A Guide to Dry Sockets

Ever wondered what happens when you have a tooth extracted? How does the gum heal? Is there something else which fills the gap? How long does it take to get better? And are there any common complications that you need to watch out for?

One of the complications that comes from having a tooth extracted is known as dry socket. Alternatively, you can call it by its medical name: alveolar osteitis. Dry socket is a fairly commonplace occurrence but can also be painful. After all, when you’ve just had an aching tooth removed, the last thing you want is for the pain to continue afterwards! The pain should go away!

So what causes a dry socket? Before we answer that question, we need to take a closer look at what happens when you have a tooth extracted. Normally, when the tooth is removed, a blood clot forms at the extraction site which helps the gum to start healing. It works in the same way as when a cut scabs over – the scab helps it to dry out and protects it from further infection.

Sometimes, however, the blood clot can dissolve or become dislodged. This means that the extraction site does not heal as quickly. Once again, a parallel can be drawn with other types of wounds, cuts and scrapes. If the scab is removed, then the cut is opened up again and takes longer to heal.

Normally, a tooth is removed because it is decayed, fractured or split and causing pain. Once it has been removed, the gum at the extraction site may feel tender and sore. Yet it will usually heal quickly and, in the course of a few days, the pain will disappear.

When a patient suffers from a dry socket, the pain does not gradually disappear. Instead, it gradually intensifies. Other symptoms can be bad breath resulting from an odour coming from the extraction site, as well as a bad taste in the mouth. Usually, these symptoms are very apparent around a week after the tooth was initially extracted.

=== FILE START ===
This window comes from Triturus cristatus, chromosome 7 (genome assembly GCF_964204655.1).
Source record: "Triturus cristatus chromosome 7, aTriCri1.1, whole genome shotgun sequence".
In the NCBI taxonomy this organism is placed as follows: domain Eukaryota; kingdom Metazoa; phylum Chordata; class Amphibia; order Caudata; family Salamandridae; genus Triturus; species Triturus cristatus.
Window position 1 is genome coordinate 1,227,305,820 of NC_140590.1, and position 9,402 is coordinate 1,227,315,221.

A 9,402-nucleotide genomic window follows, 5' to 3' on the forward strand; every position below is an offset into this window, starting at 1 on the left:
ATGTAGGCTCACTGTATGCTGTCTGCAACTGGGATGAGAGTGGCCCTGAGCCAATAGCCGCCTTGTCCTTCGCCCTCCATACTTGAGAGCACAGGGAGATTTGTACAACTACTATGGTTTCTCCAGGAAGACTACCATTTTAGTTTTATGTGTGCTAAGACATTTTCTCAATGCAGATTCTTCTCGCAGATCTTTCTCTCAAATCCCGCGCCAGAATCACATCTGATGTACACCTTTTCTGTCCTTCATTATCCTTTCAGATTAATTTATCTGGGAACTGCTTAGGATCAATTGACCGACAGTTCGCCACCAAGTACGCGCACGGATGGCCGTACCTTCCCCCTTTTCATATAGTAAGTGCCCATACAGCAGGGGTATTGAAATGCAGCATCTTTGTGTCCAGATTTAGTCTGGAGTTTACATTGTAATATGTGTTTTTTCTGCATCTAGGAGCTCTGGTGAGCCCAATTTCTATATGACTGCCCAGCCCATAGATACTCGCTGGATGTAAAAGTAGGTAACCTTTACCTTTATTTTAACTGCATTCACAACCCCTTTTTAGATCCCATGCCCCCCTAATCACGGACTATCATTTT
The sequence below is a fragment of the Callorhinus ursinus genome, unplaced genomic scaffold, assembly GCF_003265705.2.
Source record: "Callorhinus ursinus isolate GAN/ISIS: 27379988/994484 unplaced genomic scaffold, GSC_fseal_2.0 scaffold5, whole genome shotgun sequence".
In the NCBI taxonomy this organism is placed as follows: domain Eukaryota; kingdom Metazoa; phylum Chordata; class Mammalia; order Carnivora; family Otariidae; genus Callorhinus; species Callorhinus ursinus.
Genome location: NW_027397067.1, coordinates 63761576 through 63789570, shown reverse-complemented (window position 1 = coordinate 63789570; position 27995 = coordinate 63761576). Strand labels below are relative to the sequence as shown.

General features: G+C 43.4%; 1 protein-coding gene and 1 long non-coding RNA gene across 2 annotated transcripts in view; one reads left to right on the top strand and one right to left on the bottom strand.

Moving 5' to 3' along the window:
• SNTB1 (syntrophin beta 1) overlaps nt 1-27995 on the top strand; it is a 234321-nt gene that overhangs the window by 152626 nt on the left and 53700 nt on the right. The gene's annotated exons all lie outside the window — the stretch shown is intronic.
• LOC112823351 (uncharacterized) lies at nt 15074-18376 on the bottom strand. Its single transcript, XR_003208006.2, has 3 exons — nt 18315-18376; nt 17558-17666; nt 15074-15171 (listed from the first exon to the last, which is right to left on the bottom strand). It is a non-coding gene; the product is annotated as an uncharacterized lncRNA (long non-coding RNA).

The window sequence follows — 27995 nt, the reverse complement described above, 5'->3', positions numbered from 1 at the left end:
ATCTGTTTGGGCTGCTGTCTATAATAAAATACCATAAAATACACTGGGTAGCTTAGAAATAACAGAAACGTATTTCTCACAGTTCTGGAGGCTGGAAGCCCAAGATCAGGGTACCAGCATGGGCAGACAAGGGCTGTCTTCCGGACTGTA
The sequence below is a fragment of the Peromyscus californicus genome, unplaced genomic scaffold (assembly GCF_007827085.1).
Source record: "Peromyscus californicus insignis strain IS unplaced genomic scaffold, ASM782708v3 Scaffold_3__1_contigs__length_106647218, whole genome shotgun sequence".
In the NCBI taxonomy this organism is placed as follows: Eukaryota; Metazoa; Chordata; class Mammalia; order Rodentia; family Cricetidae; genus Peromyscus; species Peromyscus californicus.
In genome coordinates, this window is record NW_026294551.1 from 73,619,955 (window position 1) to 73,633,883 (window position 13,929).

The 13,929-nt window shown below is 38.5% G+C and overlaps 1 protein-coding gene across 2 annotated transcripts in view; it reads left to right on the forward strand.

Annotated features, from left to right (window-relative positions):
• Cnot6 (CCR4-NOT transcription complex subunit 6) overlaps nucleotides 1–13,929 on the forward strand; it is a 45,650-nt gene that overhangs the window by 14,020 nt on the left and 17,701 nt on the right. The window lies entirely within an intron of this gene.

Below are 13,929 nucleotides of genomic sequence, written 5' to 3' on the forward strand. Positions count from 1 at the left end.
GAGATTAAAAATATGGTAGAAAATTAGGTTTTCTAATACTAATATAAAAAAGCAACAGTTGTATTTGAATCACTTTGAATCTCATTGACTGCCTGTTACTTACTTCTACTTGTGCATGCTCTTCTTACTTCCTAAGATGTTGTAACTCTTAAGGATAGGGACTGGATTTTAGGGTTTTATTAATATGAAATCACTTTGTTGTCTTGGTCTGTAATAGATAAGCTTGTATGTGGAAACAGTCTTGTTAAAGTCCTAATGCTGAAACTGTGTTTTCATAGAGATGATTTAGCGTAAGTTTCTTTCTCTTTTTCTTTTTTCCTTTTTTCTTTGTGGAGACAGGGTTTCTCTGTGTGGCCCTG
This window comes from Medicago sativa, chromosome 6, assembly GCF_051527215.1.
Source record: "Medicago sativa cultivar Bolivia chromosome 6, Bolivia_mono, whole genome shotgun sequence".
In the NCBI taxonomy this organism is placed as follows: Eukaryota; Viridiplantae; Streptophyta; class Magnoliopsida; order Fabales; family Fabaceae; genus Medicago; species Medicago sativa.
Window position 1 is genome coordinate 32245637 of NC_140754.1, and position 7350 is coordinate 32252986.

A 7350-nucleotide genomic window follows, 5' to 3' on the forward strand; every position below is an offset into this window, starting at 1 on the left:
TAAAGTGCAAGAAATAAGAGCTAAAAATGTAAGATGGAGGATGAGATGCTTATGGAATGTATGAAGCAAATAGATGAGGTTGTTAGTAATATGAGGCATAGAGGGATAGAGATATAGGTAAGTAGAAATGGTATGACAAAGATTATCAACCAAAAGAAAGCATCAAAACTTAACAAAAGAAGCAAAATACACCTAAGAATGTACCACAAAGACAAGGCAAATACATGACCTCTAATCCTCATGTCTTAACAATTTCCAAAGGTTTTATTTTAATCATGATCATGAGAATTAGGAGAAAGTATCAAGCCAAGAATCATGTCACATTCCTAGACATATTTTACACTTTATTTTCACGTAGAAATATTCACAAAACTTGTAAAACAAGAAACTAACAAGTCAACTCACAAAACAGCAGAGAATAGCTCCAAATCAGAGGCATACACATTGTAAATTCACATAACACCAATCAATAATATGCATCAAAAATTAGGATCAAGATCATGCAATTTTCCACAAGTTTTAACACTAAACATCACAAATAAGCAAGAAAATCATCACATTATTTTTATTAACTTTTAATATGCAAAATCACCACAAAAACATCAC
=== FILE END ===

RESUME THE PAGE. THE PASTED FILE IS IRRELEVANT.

The pain can be intense. Often, the pain does not simply emanate from the extraction site but feels as though it is consuming an entire side of your face. Patients have reported feeling pain in their eye and ear, which has been attributed to the presence of a dry socket.

As yet, nobody knows exactly why dry sockets form or how we can stop them. However, research has shown that there are a number of scenarios that seem to contribute to the development of dry sockets. Therefore, there may be certain patients who are more susceptible than others.

The first group of patients who are more susceptible to dry sockets are patients who do not follow their dentists instructions after their extraction. Usually, your dentist will give you basic instructions to aid your recovery. For example, you must retain a piece of gauze in place over the extraction site for at least an hour after the tooth has been removed. This should allow the blood clot to form. Once the clot has formed, you must also be careful not to dislodge it. So your dentist will recommend that you avoid vigorous brushing or using a mouthwash. You must also be careful what you eat a drink. Hot drinks such as coffee and hot soups should also be avoided.

There is also evidence to suggest that dry sockets are more likely to form after a traumatic tooth extraction. Dental experts believe that this is because of the tissue damage caused. When the tissue is damaged, it releases chemical compounds which delay the formation of the blood clot.

Extractions can be traumatic for different reasons. It could be that the tooth has been knocked out. However, it could also be that a wisdom tooth extraction requires a large part of the tissue to be cut away so that the tooth can be reached. In fact, research shows that around 20% of cases of dry socket formation involve the extraction of impacted wisdom teeth.

Finally, what should you do is you start experiencing pain after an extraction? Return to your dentist so that they can take a look at the affected area. The best treatment is usually a combination of pain relief tablets and a medicated dressing on the extraction site. This allows the healing process to continue. The dressing will need to be changed regularly – in some cases every day – so prepare to spend a little more time back in the dentist chair.